The Activity Status Reporting System is an excellent example of the innovative work that's been accomplished here. By enhancing our reporting system to capture all operational and administrative activities, we can better ensure member safety and more accurately allocate resources where they are most needed.
Innovation is more than just introducing new ideas or exciting new concepts. It's vital to ensure the different aspects of our organization are supporting each other in the best way possible, providing the best policing to the communities we serve.
Society and the things that police encounter and deal with have changed. Policing has to evolve and modernize in response, and we already have the necessary solution — our people.
Whether it's the constable working in a small detachment or the public service employee who works every day to keep her RCMP family safe — they are innovation in policing. Tapping into and empowering them is how we grow and evolve.
Insp. Mitch Monette
I think that innovation is a word that gets thrown around a lot these days. When most people think about innovation, the use of new technologies is often the first thing that comes to mind. And with such a large organization, it can be challenging to bring changes at the macro level as we have such diverse operational realities from one province to the next.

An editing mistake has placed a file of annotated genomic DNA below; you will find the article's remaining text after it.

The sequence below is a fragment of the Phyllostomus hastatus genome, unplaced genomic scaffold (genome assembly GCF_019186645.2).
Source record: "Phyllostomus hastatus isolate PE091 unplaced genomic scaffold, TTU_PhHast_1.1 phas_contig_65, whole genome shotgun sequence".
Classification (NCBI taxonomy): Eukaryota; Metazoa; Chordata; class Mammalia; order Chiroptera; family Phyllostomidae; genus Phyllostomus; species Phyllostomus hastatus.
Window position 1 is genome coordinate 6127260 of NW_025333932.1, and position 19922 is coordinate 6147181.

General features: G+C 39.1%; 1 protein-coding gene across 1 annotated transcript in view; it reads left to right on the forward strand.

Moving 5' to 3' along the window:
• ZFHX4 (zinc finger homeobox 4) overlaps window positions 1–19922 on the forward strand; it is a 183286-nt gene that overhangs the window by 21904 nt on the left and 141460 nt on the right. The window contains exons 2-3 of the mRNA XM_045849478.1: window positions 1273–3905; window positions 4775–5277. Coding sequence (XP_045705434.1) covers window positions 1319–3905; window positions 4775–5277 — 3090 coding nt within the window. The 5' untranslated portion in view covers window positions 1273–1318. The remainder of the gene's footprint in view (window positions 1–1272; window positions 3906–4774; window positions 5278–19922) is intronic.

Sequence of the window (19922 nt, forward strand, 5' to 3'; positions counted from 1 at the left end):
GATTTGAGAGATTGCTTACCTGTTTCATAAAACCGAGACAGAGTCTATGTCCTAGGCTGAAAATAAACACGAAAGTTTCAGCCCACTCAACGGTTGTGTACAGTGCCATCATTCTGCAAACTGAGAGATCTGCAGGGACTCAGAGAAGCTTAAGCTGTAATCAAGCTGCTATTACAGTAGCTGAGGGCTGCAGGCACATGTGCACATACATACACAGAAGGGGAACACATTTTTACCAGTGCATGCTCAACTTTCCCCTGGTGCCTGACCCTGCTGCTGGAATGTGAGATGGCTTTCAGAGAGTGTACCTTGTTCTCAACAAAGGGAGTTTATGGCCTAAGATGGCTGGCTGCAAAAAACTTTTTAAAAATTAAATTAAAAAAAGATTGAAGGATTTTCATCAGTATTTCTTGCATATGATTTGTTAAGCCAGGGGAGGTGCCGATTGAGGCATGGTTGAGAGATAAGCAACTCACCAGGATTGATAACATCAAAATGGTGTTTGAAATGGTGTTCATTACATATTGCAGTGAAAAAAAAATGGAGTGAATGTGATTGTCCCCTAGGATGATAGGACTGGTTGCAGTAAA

My personal beast over the past few years has been ensuring the prime minister's safety, which I realize is very different than what most RCMP employees tackle. But regardless of the work we do, it's up to each employee to challenge the status quo.
Here at the Prime Minister's Protective Detail (PMPD), we've been making small changes here and there that are having a ripple effect on our team.
For example, we're bringing a more scalable approach to protection — based on the client's program and threat environment — by being more nimble in terms of resource management.
We're also empowering employees to be more active in decision-making. This was challenging at first because everyone was used to the same operational approach. To that sense, we heavily rely on our intelligence unit, who help us better adapt to the actual threat reality.
We also try to be innovative in terms of how we work with our clients. A few months ago, we had the prime minister and later his staff attend our facilities to gain a better understanding of our operations, which in turn enables us to provide exceptional close protective services. Imparting security of the PM as a shared responsibility with the Prime Minister's Office has come a long way from our historical the-RCMP-does-it-all approach.
There are many examples of technologically innovative ideas that we're working on.
Being innovative can be anything you want it to mean but it also sometimes means taking risks as you are entering into the unknown. Embracing innovation in all its forms improves the way we do business.